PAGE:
Once a boundary feature has been identified dearly, then it is usually relatively simple to ask yourself and/or others involved ‘Would it make the problem any easier to solve if this part of the boundary could be altered in some way?’. ‘If so, under what circumstances could it be altered or ignored?’

It may be easier to get temporary leeway around a boundary by discreetly ‘bending’ it and making sure nothing goes wrong, than by trying to get formal permission to alter it. Many are familiar with the saying ‘Remember it is easier to ask for forgiveness than for permission.’

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Should we cancel Christmas?

Should we cancel Christmas? No this is not a statement from a fringe group who are avoiding the frayed nerves and expense associated with Christmas Shopping, cooking, boisterous children and upset tummies. Christmas is a time where a million and one things must happen and be in place (more or less) by the time presents are unwrapped on Christmas day.

To be honest most of us manage it. We enjoy (or tolerate) the influx of friends and family and for once we seem capable of multi tasking i.e. having a drink, fixing the tree, carving the turkey. Using Christmas as a metaphor, why can’t we do all these things in the workplace? Why can’t we encourage diversity, set objectives, plan and execute strategies?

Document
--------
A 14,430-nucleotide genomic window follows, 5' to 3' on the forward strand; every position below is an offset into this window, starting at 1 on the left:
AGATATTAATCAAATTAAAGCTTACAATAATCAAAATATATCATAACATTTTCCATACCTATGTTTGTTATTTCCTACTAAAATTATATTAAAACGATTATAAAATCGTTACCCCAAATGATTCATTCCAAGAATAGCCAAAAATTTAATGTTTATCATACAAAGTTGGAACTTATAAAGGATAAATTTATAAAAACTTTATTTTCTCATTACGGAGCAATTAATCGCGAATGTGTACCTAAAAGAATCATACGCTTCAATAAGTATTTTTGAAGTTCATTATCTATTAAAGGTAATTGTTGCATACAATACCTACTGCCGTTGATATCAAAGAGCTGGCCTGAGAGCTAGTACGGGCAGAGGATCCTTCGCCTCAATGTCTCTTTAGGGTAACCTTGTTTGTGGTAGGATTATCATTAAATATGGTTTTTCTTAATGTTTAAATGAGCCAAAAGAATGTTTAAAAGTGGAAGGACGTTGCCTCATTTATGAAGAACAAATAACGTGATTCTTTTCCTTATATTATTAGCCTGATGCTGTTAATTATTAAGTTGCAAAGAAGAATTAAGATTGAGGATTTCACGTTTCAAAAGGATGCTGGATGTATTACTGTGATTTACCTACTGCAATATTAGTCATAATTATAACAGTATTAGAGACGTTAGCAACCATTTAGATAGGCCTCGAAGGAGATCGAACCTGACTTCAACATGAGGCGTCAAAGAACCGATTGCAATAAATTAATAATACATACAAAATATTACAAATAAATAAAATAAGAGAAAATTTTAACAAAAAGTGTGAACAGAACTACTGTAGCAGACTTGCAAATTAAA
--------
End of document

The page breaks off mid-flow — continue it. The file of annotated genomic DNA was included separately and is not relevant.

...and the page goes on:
A subtle clue might be in where the focus lies. As individuals, who do we focus on at work, who do we focus on at home (especially at Christmas)? Now think about where the most dramatic results are achieved!

So far we have considered taking Christmas to work, but what if it were to be the other way around? Here are just a few of the issues that might surface:

  • Tall object with pine needles – removed for health and safety reasons
  • Three Wise Men – disbanded because of contravention of equal opportunities policy
  • Baby in a stable – social services involved, baby now in care, animal rights protesters angry because of displaced donkeys